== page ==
SparkLabs will Set Korean Startups on Fire
To work for a large conglomerate like Samsung or Hyundai is conceived to be the ideal job for many young, freshly-graduated Koreans.
According to a recent Bloomberg article, positions at large companies like these are still highly sought after. However, at the same time, many young entrepreneurs are seeing huge startup successes, like the Facebooks or Instagrams, and finding inspiration to give entrepreneurship a try.
Photo Credit: Tsevis
Here at Advanced Technology, we don’t discriminate between startups or the big guys. We love them all. But the fresh entrepreneurial spirit, huge risks, and endless potential is very exciting (so we’ve introduced Korean startups like Moglue, the interactive book making platform, and Olaworks, a company that develops computer vision and graphic technologies). After all, those elements are what made the big companies big in the first place.
SparkLabs must be on the same thought train. The recently-launched startup accelerator will help Korea’s talented and aspiring entrepreneurs to make it to the international technology community.
The mentor-based program follows in the footsteps of similar accelerators, such as Y-Combinator, TechStars and 500 Startups. With the philosophy of “Founded by Entrepreneurs for Entrepreneurs,” the program aims to connect startups with a network of knowledgeable and experienced mentors from around the globe. Mentors include leaders from companies, big and small, including Google, Nike, Deloitte, RedOctane (the mastermind behind Guitar Hero) and Pangalore (a mobile social RPG game development company funded by NHN Investment and Hyundai Technology Investment). Mark Cuban, owner of the Dallas Mavericks, and Vint Cerf, vice president and chief Internet evangelist for Google, sit on the Honorary Board of Advisors.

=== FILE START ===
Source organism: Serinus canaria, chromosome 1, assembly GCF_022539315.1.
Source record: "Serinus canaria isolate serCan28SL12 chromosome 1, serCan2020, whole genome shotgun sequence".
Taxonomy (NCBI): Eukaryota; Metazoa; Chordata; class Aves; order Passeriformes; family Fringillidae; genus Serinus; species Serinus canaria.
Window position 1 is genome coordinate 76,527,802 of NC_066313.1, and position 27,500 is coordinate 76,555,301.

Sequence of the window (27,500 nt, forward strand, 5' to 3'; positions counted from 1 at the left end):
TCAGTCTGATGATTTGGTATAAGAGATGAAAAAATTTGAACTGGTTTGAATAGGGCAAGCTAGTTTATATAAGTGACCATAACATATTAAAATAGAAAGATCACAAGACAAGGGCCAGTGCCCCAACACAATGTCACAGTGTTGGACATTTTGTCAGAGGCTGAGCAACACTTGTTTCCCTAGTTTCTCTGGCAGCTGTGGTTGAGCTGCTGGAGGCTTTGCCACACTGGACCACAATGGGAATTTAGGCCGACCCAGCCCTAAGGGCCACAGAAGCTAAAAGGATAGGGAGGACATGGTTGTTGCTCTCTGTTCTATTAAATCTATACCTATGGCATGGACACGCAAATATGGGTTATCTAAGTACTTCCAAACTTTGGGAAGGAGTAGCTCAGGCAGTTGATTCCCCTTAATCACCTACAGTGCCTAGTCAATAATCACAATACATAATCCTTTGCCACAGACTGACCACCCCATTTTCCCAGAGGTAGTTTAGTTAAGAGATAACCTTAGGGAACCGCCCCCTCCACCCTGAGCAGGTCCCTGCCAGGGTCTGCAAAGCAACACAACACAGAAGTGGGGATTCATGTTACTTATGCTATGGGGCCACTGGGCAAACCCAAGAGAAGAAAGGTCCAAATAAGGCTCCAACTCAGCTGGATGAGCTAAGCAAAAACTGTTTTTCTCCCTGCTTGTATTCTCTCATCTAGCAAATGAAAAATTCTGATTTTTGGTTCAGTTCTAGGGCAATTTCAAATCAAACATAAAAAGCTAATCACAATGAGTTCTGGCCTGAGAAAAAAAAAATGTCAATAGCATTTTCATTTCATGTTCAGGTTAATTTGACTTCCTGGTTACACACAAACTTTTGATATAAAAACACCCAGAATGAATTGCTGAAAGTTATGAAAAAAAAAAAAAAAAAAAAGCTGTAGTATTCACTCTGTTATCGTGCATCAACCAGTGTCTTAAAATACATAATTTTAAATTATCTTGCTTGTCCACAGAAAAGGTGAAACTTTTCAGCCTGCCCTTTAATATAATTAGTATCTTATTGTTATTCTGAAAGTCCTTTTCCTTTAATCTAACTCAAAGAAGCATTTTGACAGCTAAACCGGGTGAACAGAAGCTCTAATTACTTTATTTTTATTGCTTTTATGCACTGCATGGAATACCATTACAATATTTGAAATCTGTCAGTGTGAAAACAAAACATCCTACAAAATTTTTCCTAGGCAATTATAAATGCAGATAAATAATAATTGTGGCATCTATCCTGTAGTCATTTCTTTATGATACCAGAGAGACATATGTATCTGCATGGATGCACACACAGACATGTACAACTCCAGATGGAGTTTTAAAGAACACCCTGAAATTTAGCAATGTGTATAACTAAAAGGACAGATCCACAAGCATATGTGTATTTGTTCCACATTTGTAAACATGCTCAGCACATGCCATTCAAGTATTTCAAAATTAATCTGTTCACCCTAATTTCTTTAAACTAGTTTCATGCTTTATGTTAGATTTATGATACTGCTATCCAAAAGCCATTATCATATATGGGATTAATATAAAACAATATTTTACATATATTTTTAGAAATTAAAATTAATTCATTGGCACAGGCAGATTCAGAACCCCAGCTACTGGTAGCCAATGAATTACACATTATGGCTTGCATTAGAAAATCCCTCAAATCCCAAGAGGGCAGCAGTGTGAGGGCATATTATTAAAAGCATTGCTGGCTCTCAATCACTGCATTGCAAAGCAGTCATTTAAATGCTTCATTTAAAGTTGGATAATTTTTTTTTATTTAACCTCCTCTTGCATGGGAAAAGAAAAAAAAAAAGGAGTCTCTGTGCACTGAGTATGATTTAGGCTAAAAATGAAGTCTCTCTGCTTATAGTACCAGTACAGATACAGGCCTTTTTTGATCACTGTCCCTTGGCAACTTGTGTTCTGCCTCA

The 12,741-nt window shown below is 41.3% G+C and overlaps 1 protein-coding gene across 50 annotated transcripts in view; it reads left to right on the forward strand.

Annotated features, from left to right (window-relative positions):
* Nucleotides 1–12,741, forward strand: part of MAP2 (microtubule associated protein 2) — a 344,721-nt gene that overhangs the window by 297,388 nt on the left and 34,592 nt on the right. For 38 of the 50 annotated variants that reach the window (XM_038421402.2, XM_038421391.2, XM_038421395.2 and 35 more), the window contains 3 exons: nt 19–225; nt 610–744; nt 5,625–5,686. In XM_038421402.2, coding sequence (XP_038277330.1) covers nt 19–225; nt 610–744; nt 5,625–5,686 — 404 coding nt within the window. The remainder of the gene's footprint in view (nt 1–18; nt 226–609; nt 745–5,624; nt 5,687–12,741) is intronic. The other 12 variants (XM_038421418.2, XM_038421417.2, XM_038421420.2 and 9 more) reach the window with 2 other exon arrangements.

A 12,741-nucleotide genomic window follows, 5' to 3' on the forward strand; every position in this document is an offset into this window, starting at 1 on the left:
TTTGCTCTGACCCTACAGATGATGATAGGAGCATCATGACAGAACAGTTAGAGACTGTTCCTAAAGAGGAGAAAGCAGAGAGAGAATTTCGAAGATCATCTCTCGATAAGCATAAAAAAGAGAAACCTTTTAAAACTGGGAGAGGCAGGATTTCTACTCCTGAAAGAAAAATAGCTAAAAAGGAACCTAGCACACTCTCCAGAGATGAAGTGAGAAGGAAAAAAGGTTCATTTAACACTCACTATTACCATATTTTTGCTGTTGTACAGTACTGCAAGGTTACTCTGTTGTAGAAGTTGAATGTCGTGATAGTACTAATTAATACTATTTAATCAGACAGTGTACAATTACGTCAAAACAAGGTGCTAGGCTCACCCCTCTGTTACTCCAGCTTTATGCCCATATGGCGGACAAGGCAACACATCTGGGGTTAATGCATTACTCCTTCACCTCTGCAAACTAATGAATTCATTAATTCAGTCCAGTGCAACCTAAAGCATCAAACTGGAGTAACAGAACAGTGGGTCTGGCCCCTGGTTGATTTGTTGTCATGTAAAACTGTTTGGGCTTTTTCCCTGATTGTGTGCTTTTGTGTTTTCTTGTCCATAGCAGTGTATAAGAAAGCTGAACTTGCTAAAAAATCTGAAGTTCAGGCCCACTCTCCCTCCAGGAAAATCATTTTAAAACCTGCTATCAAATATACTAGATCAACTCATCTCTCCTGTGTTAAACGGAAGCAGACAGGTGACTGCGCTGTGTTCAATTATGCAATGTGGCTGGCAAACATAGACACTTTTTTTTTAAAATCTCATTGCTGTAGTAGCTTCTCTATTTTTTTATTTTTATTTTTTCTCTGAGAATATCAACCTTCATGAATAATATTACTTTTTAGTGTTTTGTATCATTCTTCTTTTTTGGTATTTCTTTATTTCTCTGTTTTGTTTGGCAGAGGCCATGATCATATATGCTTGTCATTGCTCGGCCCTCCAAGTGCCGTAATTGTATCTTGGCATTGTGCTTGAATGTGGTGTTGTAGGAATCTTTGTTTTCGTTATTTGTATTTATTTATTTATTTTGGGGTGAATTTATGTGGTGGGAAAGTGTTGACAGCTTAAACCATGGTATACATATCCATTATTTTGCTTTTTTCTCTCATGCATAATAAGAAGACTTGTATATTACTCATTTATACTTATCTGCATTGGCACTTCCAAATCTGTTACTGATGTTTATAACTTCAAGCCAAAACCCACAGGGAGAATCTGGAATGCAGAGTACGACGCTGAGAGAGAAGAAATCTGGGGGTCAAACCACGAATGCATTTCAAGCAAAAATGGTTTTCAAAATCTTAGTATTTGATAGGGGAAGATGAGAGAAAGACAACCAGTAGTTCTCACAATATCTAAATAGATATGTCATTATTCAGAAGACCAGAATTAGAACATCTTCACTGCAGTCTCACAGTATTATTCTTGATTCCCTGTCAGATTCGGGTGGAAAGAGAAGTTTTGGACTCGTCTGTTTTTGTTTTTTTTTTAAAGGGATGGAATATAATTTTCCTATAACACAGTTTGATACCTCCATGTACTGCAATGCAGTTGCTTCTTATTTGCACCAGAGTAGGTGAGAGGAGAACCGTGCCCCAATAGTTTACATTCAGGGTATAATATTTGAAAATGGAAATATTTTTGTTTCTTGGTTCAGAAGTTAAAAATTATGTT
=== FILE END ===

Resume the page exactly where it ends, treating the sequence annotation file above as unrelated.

SparkLabs provides a 3-month long program for early-stage entrepreneurs to work towards building global companies. While the main focus is on areas like online gaming, mobile, e-commerce, digital media and the Internet, SparkLabs does take other applications. In addition to the wide mentorship network, the accelerator also invests $25,000 in each company and provides free office space.
It’s good to note that the company or founders don’t necessarily have to be from Korea. They just need to legally reside in Korea for the 3-month period. Similar FAQs can be found here.
It also helps that the founders, Bernard Moon, Hanjoo Lee and Jimmy Kim, have experienced first hand what it’s like to create a startup. Their aim is to promote a culture of innovation in Korea and to give burgeoning businesses the tools to succeed.
Photo Credit: SparkLabs
It is the first member in Korea of the Global Accelerator Network, which is made up of 50 top startup accelerators from around the world. SparkLabs also has partnerships with companies like HOSTWAY, DEMO and DEMO China.
SparkLabs applications open on August 31!
For new companies looking to be a part of a startup community without the commitment of an accelerator, Seoul Space offers another option. This is a more established incubator, offering office space, mentoring and the potential for investment.